The economics of cheating
Published in Insights, The New Zealand Initiative’s newsletter, 4 August 2017
We probably all remember those school exams in which we desperately tried to copy the answers from our much better neighbours.
Ahem, I meant of course we all remember those school exams in which our struggling neighbours desperately tried to copy from us.
Well, as a strategy to pass an exam such cheating might have even worked. But the cheats never do themselves any favours in the long run. Copying answers is no proper substitute for developing your own skills.
On a much larger scale, this is the problem of industrial espionage. Just check a new paper by Albrecht Glitz and Erik Meyersson titled “Industrial Espionage and Productivity”.
Their research is the economics equivalent of a James Bond movie. It is set in divided Germany over the final decades of the Cold War, between 1970 and 1988. Its plot is the systematic industrial espionage activities by East Germany’s secret service.
East Germany was an economic basket case. But at least in the Stasi it had a world-class secret service: ruthless, brutal and efficient.
The Stasi was also superb at keeping records. It maintained a massive database of its technological spying activities in West Germany. And this is the database which Glitz and Meyersson have now analysed economically.
The results are fascinating. Their first finding is that without espionage, East Germany would have been much less productive. In technical terms, the gap in total factor productivity between East and West Germany would have been 6.3 percent larger.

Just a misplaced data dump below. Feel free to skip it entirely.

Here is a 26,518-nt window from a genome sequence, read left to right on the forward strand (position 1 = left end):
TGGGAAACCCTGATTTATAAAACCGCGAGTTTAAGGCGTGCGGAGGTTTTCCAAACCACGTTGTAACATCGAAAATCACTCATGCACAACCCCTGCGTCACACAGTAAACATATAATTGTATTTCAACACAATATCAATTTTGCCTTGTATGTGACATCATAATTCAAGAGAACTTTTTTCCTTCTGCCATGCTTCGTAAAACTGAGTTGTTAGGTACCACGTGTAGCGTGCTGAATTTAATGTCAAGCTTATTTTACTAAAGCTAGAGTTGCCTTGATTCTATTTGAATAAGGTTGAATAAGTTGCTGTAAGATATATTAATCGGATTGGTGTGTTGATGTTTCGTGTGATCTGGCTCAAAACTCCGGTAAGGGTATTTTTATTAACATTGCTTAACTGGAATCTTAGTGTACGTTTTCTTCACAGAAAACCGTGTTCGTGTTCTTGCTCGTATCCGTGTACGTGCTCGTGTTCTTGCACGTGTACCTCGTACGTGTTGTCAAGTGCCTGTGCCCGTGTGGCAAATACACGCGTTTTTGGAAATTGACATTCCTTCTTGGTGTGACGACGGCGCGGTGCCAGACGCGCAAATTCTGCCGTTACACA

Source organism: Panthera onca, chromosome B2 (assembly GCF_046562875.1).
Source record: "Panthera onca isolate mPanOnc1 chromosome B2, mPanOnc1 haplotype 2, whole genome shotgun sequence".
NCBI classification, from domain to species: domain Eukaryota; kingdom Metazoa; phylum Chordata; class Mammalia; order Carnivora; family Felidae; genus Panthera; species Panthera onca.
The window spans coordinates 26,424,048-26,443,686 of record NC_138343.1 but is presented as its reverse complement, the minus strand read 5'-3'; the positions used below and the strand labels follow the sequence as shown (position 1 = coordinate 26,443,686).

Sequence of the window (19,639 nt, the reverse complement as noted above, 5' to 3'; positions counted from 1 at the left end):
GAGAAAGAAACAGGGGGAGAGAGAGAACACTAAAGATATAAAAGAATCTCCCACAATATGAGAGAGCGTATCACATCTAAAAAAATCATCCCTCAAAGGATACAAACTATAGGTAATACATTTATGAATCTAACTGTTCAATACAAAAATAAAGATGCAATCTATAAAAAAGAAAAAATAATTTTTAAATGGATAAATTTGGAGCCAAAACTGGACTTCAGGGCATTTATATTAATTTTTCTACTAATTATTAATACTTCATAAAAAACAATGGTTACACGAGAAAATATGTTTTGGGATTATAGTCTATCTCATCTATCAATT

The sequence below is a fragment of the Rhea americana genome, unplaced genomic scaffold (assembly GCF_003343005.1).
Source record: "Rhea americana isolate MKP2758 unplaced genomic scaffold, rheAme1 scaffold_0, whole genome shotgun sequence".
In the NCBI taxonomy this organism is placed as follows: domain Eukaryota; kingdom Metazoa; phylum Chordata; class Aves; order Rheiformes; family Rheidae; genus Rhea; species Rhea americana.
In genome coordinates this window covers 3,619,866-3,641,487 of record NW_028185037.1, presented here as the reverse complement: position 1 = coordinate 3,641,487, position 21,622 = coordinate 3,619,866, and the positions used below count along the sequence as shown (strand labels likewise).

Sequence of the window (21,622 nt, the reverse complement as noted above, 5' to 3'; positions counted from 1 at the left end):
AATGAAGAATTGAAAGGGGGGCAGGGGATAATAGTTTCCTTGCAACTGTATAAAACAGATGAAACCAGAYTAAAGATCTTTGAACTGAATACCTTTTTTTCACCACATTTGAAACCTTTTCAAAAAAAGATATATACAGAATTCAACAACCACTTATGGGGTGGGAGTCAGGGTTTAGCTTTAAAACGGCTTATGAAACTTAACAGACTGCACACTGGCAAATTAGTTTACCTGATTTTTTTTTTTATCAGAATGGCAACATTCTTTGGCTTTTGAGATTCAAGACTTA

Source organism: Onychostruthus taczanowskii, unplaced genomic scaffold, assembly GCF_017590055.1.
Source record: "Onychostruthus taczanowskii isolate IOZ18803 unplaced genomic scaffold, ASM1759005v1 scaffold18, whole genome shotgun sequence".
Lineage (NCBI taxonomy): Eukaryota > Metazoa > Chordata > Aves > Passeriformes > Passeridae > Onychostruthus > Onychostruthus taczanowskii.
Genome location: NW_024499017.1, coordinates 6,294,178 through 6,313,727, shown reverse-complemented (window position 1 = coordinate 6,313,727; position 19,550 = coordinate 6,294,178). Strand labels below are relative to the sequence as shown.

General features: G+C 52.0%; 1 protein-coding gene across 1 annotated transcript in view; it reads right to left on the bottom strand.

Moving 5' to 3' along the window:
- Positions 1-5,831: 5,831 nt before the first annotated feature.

The second finding is that spying was good business for the East German government. The authors estimate that the benefits to their economy were worth about 7.3 billion Deutsche Mark in 1988 (more than $7 billion in today’s money). That is a lot of money considering that the Stasi’s annual espionage budget was only a paltry 13.5 million Deutsche Mark.
In other words, spying delivered a fantastic return on investment – not just by Communist standards.
But if that makes you think that organised espionage is a good idea, their final finding might still put you off.
The authors suggest that by relying on espionage, East German firms gradually lost the capacity to conduct research and development themselves. East Germany’s industry had become the equivalent of those students who copy from their neighbours.
So that’s what we should tell cheating students (and some developing economies): Don’t do it! You might end up like East Germany.